When the Supreme Court of the United States handed down its ruling in Ramos v. Louisiana on Monday, many were unprepared to see liberal Justice Elena Kagan side with Justice Samuel Alito’s dissent along with Chief Justice John Roberts.
At issue in the case was a Louisiana criminal procedure rule (as well as a similar one in Oregon) that allows criminal defendants to be convicted of a serious offense by a jury vote of 10 to 2 – instead of the usual requirement for unanimity. Part of the majority’s lengthy analysis centered around the rules’ history, which had been rooted in racism.
Justice Neil Gorsuch, writing for the majority, called out non-unanimous jury rules for being engineered to nullify the votes of black jurors. Gorsuch wrote that the origins of the rules were clearly tied to white supremacy, and included many trappings of Jim Crow. Gorsuch explained that the rule was adopted “with a careful eye on racial demographics.” Gorsuch said it was designed to appear facially-neutral in an effort “to ensure that African-American juror service would be meaningless.”
The dissenting trio, however, wouldn’t hear any of these accusations. Alito accused the majority of raising racism as nothing more than an ad hominem attack on Louisiana:
“If Louisiana and Oregon originally adopted their laws allowing non-unanimous verdicts for these reasons, that is deplorable, but what does that have to do with the broad constitutional question before us? The answer is: nothing.”
The dissent went a step further, criticizing the majority for “mak[ing] no effort” to show that the non-unanimous jury rules were retained for legitimate non-racist purposes.
Alito raised the example of British Parliamentary and Puerto Rican laws that also allowed non-unanimous verdicts; those rules were made to ensure fairness and efficiency, not to silence black jurors.
“Was their aim to promote white supremacy? And how about the prominent scholars who have taken the same position? Racists all? Of course not,” Alito wrote. Then came a footnote:
“Among other things, allowing non-unanimous verdicts prevents mistrials caused by a single rogue juror, that is, a juror who refuses to pay attention at trial, expressly defies the law, or spurns deliberation. When unanimity is demanded, the work of preventing this must be done in large measure by more intensive voir dire and more aggressive use of challenges for cause and peremptory challenges.”
Alito accused his colleagues in the majority of going out of their way to focus on racism, thereby engaging in irrational and uncivil discourse:
“So all the talk about the Klan, etc., is entirely out of place. We dissenting should set an example of rational and civil discourse instead of contributing to the worst current trends.”
Some court followers weren’t surprised to see Roberts and Alito taking this stance, but Kagan? They evidently didn’t see that coming and were taken aback.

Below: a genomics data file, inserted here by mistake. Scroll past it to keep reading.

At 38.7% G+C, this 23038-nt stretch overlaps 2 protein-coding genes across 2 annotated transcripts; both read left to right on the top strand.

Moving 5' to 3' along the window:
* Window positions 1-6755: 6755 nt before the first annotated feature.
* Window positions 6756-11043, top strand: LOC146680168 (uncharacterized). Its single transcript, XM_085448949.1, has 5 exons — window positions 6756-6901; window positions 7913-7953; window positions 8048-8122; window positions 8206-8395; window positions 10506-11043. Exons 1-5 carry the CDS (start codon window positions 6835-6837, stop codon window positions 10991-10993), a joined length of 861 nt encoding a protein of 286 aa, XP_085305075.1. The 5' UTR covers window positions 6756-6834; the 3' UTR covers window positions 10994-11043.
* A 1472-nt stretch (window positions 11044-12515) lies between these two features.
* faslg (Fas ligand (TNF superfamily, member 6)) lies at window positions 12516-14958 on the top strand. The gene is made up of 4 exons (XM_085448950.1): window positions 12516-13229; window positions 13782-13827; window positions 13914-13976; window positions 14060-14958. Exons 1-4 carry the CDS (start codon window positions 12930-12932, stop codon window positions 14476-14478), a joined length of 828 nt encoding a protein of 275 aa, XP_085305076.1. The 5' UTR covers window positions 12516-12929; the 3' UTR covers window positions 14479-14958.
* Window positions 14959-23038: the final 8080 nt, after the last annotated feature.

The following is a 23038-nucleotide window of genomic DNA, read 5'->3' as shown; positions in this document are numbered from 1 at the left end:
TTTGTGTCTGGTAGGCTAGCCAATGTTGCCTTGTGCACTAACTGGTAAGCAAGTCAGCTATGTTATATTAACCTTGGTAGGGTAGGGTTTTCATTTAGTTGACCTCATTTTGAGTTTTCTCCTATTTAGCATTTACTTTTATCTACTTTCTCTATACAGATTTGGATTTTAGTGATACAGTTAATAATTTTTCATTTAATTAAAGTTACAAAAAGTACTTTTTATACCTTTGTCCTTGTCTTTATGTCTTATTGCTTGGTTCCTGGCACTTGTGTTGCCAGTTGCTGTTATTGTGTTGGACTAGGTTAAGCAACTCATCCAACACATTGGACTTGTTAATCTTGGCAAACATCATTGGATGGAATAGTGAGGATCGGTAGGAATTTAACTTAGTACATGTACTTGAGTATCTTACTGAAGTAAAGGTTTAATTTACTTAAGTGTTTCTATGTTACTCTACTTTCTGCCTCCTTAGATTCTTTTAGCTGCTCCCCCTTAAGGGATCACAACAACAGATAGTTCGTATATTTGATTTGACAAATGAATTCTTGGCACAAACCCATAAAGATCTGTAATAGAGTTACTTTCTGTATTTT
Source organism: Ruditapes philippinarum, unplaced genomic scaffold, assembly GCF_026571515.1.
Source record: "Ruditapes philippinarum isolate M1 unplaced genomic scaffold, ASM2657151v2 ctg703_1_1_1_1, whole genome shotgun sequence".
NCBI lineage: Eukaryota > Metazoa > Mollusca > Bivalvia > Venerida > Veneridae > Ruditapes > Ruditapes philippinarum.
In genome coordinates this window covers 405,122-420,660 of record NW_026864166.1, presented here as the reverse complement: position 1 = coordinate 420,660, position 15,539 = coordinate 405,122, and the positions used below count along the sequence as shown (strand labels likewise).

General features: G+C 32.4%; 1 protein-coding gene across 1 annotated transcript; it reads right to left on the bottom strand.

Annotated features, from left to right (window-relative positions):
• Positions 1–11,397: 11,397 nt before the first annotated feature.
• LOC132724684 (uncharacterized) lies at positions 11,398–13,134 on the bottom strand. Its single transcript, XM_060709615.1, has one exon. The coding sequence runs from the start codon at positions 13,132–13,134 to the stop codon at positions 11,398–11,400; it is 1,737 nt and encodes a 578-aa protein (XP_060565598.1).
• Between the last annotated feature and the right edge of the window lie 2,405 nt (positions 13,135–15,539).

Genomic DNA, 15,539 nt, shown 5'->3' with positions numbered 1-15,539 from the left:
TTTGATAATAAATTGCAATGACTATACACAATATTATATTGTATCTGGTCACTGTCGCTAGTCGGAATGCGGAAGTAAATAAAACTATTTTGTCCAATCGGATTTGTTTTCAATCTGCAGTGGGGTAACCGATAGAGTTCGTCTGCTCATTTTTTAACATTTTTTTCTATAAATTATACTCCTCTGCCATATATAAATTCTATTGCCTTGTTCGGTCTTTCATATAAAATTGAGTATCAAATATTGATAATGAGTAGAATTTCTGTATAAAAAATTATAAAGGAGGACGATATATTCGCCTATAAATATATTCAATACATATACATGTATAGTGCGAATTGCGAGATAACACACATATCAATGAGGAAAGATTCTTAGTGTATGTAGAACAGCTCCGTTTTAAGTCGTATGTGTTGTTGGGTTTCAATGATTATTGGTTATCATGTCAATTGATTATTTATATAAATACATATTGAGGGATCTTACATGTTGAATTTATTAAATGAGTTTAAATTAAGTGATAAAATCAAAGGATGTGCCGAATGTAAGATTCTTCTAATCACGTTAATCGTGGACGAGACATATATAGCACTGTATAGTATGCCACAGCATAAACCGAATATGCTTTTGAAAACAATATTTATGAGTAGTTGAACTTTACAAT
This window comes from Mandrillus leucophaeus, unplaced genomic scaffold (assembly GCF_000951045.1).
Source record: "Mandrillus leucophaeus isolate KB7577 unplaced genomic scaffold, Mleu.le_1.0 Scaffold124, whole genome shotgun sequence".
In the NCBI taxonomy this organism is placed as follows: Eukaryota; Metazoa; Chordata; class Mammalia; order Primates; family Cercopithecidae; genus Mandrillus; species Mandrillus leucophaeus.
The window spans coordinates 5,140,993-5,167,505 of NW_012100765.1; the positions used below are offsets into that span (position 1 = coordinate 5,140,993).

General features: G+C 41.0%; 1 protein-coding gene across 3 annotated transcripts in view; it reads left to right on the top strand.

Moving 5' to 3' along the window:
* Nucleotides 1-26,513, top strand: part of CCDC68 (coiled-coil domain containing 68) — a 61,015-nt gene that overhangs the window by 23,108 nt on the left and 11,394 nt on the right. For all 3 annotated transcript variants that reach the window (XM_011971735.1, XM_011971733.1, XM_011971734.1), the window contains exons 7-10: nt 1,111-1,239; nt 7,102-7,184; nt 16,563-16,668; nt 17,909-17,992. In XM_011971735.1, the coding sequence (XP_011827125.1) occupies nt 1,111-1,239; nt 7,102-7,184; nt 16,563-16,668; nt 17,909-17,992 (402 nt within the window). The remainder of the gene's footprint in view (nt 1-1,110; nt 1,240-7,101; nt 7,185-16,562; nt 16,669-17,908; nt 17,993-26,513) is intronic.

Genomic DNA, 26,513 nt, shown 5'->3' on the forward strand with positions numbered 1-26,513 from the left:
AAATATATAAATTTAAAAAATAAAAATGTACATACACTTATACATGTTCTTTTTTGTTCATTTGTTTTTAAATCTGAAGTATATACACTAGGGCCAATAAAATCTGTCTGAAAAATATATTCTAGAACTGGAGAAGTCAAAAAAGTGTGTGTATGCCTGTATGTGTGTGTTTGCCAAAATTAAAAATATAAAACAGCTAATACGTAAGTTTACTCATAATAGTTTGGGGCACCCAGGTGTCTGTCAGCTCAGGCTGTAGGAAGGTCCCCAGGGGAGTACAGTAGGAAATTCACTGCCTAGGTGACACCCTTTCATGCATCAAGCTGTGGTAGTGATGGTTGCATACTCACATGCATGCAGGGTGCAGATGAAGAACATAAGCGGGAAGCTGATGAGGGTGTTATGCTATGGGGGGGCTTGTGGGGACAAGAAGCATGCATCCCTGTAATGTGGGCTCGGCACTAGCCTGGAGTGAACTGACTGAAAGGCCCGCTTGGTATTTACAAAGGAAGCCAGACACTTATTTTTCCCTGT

Responses ranged from the confused:
Why is Kagan on the wrong side of this?
— LambdaHard (@LambdaHard) April 20, 2020
…to the disappointed:
Note that the dissent – which Justice Kagan signed!! – chides the majority for its “ad hominem rhetoric” and for violating norms of civil discourse by mentioning the racist history of nonunanimous juries. That says so much. The Court often values politeness over truth. pic.twitter.com/ugVLkuuR2u
— David Menschel (@davidminpdx) April 20, 2020
Elena Kagan joining a dissent from Alito that excuses/ignores the racist history of non-unanimous jury trials is… not a good look.
— bengarmoe (@bengarmoe) April 20, 2020
This is a huge Sixth Amendment victory, even though only Louisiana and Oregon have non-unanimous verdicts right now.
Really disappointing, though, to see where Kagan is at.
— Chris Geidner (@chrisgeidner) April 20, 2020
… to the resigned:
Please note that Kagan joined this portion of Alito’s dissent, and make of that what you will.
— Mark Joseph Stern (@mjs_DC) April 20, 2020
Note from lawyer spouse: “Kagan, still a prosecutor.” https://t.co/gtBSV9oS06
— Chanda #COLA4ALL Prescod-Weinstein (@IBJIYONGI) April 20, 2020
Some are determined to see the best in the justices, pointing out that Kagan’s having sided with two of the court’s conservative justices indicates a desired neutrality on the bench.
For those who think the SC is always partisan, check out the breakdown.
Majority: Gorsuch, Ginsburg, Breyer, Thomas, Sotomayor, Kavanaugh
Dissent: Riberts, Alito, Kagan https://t.co/bfB77MMzPc
— MNPoliticoTony (@NationalOur) April 20, 2020
So much for “SC balkanization:” Alito (far right) and Kagan (moderate left) on same side as Roberts (moderate right.) Kavanaugh (moderate right) Sotomayor (far left) Ginsberg (far left) Breyer (moderate left) Thomas (farthest right) and Gorsuch (far right) together. Got that? https://t.co/gBCpsELJ5P
— Christine Flowers (@flowerlady61) April 20, 2020
[image via Doug Mills/The New York Times POOL PHOTO]
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